Antonio Conte and Daniel Levy need united front if Tottenham rebuild is not to crumble

Antonio Conte and Daniel Levy need united front if Tottenham rebuild is not to crumble

The home defeat by Aston Villa was the nadir of Tottenham’s season so far, a performance lacking quality and intensity, and provoking an angry backlash from the terraces.

Daniel Levy bore the brunt, with chants for the chairman to “get out of our club”, and there was also frustration at Antonio Conte’s decisions, as fans booed one of his substitutions and ironically cheered another.

Any hope that the World Cup break would provide Spurs with a welcome reset has quickly been extinguished, with the 2-2 draw at Brentford following a familiar pattern and Sunday’s performance the poorest yet in a season of unconvincing displays.

The result leaves Conte under pressure ahead of tomorrow’s visit to Crystal Palace and raises fresh questions about the direction and very identity of the club. The mood is not being helped by Arsenal’s runaway lead at the top of the table and, ominously, the Gunners make the short trip up the Seven Sisters Road on January 15.

Arsenal’s form should also be a source of inspiration for Spurs, offering proof of what can be achieved by backing a manager over a sustained period and riding out rough spells of results. After all, Conte has repeatedly said that he can only be successful with quality investment over a number of transfer windows, like Jurgen Klopp at Liverpool and now Mikel Arteta at Arsenal, and on Sunday the Spurs head coach repeated his well-worn call for “patience and time”.

In hindsight, Spurs pipping their rivals to fourth place last season painted a false picture of the state of the clubs’ respective rebuilds.

While Arsenal are more than three years into Arteta’s project, Conte has been at Spurs for 14 months and, in fairness to him, the squad is clearly not at the required level (they did not have a single attacker on the bench against Villa).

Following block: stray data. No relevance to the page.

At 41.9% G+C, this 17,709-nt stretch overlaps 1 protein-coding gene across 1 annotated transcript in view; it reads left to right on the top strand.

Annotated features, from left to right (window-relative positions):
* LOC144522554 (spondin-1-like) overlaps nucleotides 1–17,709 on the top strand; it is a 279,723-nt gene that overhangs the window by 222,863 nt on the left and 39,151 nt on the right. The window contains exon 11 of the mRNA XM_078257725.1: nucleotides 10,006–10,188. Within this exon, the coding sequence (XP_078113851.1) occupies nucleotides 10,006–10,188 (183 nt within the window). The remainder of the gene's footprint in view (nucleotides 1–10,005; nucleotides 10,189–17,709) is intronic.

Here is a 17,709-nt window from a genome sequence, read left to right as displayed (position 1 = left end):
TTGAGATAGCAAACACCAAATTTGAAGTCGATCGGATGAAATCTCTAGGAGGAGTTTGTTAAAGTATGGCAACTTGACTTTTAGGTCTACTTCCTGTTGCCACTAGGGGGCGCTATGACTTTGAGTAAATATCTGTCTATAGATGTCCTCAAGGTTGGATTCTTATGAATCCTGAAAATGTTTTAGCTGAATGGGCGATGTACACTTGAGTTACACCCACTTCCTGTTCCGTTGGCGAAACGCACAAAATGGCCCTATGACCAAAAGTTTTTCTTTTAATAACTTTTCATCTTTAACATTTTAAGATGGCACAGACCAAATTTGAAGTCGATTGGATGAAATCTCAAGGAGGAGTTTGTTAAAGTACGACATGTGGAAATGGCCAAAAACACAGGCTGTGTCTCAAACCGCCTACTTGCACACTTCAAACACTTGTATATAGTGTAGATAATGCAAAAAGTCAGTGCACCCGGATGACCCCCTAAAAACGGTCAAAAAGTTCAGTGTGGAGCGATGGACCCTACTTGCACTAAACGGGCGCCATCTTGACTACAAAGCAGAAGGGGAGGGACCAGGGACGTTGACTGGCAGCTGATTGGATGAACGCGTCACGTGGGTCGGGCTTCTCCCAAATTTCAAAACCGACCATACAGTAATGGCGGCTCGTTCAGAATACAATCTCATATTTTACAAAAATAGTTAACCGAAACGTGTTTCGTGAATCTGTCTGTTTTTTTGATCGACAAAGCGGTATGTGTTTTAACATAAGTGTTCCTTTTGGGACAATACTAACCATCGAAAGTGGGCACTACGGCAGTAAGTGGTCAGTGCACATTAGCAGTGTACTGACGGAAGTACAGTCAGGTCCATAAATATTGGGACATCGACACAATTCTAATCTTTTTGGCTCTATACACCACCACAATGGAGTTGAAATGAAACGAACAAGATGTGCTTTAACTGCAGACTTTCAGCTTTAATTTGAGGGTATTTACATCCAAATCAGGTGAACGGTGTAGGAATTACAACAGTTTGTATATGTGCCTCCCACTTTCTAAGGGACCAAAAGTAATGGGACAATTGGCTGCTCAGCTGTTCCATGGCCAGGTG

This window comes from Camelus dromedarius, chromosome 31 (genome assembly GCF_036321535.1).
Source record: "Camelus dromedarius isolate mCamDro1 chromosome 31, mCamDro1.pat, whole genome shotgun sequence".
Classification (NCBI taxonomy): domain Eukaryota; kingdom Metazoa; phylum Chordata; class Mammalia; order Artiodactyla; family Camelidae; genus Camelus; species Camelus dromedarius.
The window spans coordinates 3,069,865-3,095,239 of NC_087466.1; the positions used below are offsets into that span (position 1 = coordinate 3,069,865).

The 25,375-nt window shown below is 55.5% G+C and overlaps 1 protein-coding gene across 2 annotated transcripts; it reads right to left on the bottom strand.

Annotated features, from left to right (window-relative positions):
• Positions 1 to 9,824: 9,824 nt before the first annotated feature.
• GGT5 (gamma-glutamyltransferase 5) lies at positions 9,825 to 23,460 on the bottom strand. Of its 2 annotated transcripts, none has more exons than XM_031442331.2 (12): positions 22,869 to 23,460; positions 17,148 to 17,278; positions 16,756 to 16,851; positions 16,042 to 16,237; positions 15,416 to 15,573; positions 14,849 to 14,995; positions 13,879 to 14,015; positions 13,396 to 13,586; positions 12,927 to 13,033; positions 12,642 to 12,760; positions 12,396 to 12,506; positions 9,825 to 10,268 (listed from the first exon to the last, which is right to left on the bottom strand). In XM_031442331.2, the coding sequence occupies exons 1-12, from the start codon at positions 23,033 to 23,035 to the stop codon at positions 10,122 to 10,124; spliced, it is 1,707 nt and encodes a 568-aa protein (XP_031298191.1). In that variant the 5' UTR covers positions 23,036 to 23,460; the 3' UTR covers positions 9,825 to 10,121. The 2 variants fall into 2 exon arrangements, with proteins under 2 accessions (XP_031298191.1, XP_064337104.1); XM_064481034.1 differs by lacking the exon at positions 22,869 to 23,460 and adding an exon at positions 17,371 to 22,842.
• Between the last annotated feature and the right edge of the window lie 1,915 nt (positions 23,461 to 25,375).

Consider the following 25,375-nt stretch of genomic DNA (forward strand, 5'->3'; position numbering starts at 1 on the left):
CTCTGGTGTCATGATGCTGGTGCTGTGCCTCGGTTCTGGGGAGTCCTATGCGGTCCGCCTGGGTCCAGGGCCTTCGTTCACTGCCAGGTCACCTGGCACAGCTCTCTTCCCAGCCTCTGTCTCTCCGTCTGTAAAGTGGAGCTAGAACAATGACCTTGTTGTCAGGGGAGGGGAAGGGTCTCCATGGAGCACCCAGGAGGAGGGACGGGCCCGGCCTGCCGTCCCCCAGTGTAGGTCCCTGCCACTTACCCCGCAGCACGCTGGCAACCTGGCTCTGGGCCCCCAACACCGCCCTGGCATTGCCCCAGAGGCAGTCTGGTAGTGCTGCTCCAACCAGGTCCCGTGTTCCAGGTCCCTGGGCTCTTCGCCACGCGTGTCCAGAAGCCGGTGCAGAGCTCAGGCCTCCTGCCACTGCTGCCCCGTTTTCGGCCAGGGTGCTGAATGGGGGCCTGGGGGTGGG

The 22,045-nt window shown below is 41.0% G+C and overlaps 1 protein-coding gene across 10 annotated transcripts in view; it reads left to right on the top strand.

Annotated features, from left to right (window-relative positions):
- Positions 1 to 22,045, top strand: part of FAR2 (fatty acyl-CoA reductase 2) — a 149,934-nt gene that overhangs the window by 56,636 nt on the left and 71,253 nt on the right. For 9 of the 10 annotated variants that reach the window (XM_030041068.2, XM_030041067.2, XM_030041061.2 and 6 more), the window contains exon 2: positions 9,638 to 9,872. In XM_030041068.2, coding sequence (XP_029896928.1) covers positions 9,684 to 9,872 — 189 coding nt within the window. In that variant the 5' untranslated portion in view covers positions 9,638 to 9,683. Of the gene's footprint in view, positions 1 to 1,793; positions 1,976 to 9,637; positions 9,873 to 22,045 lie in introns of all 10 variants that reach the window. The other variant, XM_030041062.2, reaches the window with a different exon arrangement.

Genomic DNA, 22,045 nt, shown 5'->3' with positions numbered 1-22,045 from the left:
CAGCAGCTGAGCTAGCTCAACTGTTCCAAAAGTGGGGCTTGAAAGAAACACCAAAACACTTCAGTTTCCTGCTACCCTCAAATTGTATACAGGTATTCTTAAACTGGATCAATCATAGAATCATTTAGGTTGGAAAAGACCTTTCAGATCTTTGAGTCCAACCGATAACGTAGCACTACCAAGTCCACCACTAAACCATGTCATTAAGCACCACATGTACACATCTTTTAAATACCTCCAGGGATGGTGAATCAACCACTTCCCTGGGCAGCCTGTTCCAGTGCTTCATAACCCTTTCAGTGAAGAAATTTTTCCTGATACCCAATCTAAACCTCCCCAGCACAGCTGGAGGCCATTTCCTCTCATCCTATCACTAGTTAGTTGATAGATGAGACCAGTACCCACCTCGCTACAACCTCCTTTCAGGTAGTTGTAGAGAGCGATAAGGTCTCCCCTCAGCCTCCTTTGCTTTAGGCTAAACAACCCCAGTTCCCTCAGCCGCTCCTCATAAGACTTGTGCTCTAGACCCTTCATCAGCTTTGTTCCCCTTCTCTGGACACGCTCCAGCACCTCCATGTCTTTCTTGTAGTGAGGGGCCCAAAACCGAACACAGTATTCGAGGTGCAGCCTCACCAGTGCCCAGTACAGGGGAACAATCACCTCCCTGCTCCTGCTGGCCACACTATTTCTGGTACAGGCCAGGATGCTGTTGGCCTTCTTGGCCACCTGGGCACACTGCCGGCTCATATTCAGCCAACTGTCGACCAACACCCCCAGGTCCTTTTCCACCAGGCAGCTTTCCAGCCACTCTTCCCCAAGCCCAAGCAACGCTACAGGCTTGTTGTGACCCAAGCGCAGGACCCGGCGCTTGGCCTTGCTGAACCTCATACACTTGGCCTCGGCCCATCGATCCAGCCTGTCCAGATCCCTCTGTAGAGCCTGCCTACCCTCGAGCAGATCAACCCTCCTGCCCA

After the same amount of time in the job, Arteta’s Arsenal were ninth in the table, seven points outside the top four, amid fluctuating form.

After 14 months in charge, Klopp’s Liverpool were battling for a top-four finish and eventually finished the German’s first full season 17 points shy of the champions.

There are legitimate questions about Spurs’s performances, as well as Conte’s tactics and man-management, but in the context of a painful rebuild, the bigger picture is hardly disastrous, with the club in the hunt for consecutive top-four finishes and preparing for a Champions League last-16 tie against AC Milan.


The bigger questions should not be over Spurs’s short-term form, which should pick up with the return of injured players and the easing of the schedule, but the long-term viability of the project.

In the cases of Klopp’s Liverpool and Arsenal under Arteta, both club and coach were fully committed to the process, but there are doubts over whether the same is currently true at Spurs.

Conte is still refusing to commit to the club beyond the end of the season and maintains the air of a coach who is concerned above all with managing his own reputation while he waits for a better offer.

Perhaps Conte’s wavering on his future is part of a clever strategy to keep Levy on his toes, but it makes it almost impossible for the club to fully buy into his vision and leaves his constant preaching about the need for “patience and time” feeling hollow. There is also the question of whether Levy will maintain an appetite to continue down an uncertain road with such a high-maintenance coach, who could walk away at any minute.

The supporters’ backlash against the chairman on Sunday felt, in part, like indirect support for Conte, given the widespread perception among fans that Levy does not sufficiently back his managers and the Italian’s repeated calls for investment, but, ironically, pressure on Levy only weakens Conte’s position.

If Levy is feeling the heat, he is far more likely to make a change in the dugout than drastically alter the club’s transfer policy or suddenly sell up.

With the transfer window now open, Conte will expect further improvements to his squad, but Levy and managing director Fabio Paratici are faced with both having to back the boss with players he wants, while simultaneously Conte-proofing the squad in the event that he follows through with his veiled threats to walk at the end of the season.

Spurs and Conte always felt like a strange marriage, but so far it has largely worked and this season could still be a hit. Plainly, though, the partnership can only be successful in the long term if both manager and club are fully committed to each other.